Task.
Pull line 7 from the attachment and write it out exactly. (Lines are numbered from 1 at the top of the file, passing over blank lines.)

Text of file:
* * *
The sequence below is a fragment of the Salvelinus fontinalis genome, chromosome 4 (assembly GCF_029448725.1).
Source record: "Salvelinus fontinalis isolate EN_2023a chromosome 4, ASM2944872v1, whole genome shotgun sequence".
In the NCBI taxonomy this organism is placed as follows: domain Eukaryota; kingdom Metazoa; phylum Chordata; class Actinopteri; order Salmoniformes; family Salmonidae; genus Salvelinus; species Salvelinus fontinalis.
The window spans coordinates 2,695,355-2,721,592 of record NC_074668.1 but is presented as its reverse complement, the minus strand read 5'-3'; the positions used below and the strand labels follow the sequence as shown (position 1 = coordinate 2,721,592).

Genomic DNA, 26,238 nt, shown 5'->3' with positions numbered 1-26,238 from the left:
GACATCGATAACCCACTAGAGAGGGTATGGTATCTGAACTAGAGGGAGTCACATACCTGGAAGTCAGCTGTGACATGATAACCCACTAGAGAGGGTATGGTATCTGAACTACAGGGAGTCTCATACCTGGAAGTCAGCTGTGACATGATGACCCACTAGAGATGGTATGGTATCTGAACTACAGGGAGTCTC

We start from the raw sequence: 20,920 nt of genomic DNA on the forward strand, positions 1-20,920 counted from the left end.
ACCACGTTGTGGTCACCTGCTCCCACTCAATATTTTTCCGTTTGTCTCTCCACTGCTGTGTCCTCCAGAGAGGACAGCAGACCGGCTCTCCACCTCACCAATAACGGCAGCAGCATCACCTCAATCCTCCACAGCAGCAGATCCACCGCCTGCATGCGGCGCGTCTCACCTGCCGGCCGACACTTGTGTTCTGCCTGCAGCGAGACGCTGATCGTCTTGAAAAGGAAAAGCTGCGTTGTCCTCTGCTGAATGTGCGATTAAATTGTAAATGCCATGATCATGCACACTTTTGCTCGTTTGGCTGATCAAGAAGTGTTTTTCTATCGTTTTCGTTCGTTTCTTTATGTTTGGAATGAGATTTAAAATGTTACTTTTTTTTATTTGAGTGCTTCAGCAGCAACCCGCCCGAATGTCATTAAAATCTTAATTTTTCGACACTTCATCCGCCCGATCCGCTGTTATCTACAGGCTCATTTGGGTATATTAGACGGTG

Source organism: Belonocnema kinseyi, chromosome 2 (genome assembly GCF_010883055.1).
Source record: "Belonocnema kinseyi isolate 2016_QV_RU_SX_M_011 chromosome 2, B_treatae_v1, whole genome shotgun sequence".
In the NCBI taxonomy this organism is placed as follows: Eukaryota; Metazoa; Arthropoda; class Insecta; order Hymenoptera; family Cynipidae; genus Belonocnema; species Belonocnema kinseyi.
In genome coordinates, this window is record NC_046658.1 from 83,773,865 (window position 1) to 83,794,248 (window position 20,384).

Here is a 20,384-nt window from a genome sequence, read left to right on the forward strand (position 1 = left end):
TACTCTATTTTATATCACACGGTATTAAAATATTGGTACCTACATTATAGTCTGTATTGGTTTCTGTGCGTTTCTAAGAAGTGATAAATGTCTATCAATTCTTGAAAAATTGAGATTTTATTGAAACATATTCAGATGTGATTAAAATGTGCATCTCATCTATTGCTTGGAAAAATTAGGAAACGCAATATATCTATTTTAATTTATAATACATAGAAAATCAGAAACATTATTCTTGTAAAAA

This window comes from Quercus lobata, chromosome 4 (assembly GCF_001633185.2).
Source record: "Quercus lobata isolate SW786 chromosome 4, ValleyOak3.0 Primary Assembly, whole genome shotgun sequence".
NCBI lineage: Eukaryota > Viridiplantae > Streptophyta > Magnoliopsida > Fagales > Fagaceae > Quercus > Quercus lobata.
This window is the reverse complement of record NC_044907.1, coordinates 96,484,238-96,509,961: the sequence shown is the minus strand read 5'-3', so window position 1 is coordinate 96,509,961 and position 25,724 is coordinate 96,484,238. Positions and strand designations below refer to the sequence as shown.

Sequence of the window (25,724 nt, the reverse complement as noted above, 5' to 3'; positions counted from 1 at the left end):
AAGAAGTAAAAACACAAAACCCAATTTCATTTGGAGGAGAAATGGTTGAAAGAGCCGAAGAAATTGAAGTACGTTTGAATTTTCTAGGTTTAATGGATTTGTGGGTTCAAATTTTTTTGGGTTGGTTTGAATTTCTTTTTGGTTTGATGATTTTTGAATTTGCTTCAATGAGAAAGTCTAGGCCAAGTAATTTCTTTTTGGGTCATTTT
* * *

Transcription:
We start from the raw sequence: 20,920 nt of genomic DNA on the forward strand, positions 1-20,920 counted from the left end.